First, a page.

The agencies have already started on a change to the rules aimed at either exempting or substantially reducing the Volcker Rule compliance burden for community banks, but that work may be rendered moot by the regulatory reform package moving though the Senate, which includes a carve-out from Volcker compliance for banks with less than $10 billion in assets.
The agencies also appear to be focusing their attention on addressing definitions of key terms as well as a provision known as “rebuttable presumption” that was baked into the existing Volcker regulations. That provision essentially puts the burden on the financial institutions to prove that a particular trade is within the confines of the Volcker rule, Keehan said, rather than putting the burden on the agencies to prove that it is not. Keehan said that provision has been especially troubling to banks.
“That goes into the head of a trader,” Keehan said. “You want to make it as objective as possible and not make it a psychological or speculative exercise. So to get rid of the rebuttable presumption I think goes a long way toward resolving that issue.”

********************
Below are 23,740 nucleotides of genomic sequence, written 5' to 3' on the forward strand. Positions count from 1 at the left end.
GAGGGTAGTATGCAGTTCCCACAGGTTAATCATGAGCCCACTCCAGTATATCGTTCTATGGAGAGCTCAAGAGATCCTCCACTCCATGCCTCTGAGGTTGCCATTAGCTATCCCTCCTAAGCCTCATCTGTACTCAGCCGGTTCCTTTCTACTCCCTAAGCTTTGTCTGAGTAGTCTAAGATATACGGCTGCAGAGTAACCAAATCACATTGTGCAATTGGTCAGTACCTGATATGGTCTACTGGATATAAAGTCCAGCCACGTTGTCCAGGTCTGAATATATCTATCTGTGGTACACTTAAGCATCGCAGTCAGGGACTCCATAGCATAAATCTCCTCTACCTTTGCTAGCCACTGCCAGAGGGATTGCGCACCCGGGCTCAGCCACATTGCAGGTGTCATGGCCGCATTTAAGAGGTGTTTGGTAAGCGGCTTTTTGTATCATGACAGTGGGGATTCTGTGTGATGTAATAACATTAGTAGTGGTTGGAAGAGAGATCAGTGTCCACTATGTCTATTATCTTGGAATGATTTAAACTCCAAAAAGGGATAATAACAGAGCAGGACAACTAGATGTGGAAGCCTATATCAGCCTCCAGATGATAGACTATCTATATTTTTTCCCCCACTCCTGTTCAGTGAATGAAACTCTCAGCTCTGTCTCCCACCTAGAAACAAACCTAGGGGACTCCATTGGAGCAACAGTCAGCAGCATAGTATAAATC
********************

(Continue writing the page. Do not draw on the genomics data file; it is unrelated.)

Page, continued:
Alix said that, even in those narrow areas — particularly as it pertains to the covered funds definition —the statute makes it challenging to offer the kind of relief that banks would likely prefer. A more generous interpretation would likely require legislative changes, which may not be forthcoming in the near term.
“Some of those things, particularly the covered funds stuff, would require congressional action,” Alix said. “But whatever they can do away from legislative action, they’re trying to do.”
Green said that regulators may run up against challenges particularly in revisiting the rebuttable presumption clause. The law says that proprietary trading is forbidden, while market making and hedging are allowed, he said, and it would be hard to construe the law in such a way that puts the onus on regulators.
“Rebuttable presumption really arises from the statute,” Green said. “Even if it’s not formally in the statute, it pushes in that direction. How much they could mess around with that within the regulation and not run afoul of what a court says? Debatable.”
The challenges of developing an interagency rule — even one where all five agencies are on the same page and agree on the principles at stake — are considerable, as evidenced by the uncommonly long time it took the Obama administration to develop the first proposed rule, which was published in December 2013, implementing the Dodd-Frank measure.